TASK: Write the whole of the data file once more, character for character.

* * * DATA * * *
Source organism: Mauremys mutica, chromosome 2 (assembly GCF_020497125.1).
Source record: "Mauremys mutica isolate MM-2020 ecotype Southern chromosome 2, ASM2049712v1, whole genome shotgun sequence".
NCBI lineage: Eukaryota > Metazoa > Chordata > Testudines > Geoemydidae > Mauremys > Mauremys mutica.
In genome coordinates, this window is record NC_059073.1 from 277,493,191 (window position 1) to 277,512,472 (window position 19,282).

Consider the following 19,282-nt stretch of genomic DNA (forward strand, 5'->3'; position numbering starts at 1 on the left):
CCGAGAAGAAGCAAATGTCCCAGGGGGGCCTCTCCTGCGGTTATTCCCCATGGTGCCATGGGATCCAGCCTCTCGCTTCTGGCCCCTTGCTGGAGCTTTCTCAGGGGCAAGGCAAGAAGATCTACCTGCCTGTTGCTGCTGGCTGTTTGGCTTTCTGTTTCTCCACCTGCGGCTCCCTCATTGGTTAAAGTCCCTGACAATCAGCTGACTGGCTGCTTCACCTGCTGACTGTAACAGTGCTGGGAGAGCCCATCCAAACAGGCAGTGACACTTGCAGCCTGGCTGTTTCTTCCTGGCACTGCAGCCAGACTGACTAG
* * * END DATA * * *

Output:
Source organism: Mauremys mutica, chromosome 2 (assembly GCF_020497125.1).
Source record: "Mauremys mutica isolate MM-2020 ecotype Southern chromosome 2, ASM2049712v1, whole genome shotgun sequence".
NCBI lineage: Eukaryota > Metazoa > Chordata > Testudines > Geoemydidae > Mauremys > Mauremys mutica.
In genome coordinates, this window is record NC_059073.1 from 277,493,191 (window position 1) to 277,512,472 (window position 19,282).

Consider the following 19,282-nt stretch of genomic DNA (forward strand, 5'->3'; position numbering starts at 1 on the left):
CCGAGAAGAAGCAAATGTCCCAGGGGGGCCTCTCCTGCGGTTATTCCCCATGGTGCCATGGGATCCAGCCTCTCGCTTCTGGCCCCTTGCTGGAGCTTTCTCAGGGGCAAGGCAAGAAGATCTACCTGCCTGTTGCTGCTGGCTGTTTGGCTTTCTGTTTCTCCACCTGCGGCTCCCTCATTGGTTAAAGTCCCTGACAATCAGCTGACTGGCTGCTTCACCTGCTGACTGTAACAGTGCTGGGAGAGCCCATCCAAACAGGCAGTGACACTTGCAGCCTGGCTGTTTCTTCCTGGCACTGCAGCCAGACTGACTAG